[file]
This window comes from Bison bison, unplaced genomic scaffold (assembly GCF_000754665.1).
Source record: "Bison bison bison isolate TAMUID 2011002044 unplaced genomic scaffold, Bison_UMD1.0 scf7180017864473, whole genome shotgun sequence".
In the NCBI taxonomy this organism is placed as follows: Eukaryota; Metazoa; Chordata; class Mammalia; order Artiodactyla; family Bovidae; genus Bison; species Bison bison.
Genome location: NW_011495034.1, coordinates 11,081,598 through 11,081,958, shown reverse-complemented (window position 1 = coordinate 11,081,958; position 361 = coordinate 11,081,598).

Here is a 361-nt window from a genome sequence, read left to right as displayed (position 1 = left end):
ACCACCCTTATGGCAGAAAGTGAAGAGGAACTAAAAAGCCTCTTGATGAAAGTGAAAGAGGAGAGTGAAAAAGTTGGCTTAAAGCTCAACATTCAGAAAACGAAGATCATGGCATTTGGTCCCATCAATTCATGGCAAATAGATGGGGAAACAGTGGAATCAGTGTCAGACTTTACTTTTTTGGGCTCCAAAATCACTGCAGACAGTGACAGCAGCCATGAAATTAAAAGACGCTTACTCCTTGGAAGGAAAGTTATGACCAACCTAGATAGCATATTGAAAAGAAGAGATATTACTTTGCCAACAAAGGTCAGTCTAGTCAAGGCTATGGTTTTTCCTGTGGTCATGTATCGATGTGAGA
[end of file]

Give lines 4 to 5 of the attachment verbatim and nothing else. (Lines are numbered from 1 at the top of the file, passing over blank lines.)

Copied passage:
Genome location: NW_011495034.1, coordinates 11,081,598 through 11,081,958, shown reverse-complemented (window position 1 = coordinate 11,081,958; position 361 = coordinate 11,081,598).

Here is a 361-nt window from a genome sequence, read left to right as displayed (position 1 = left end):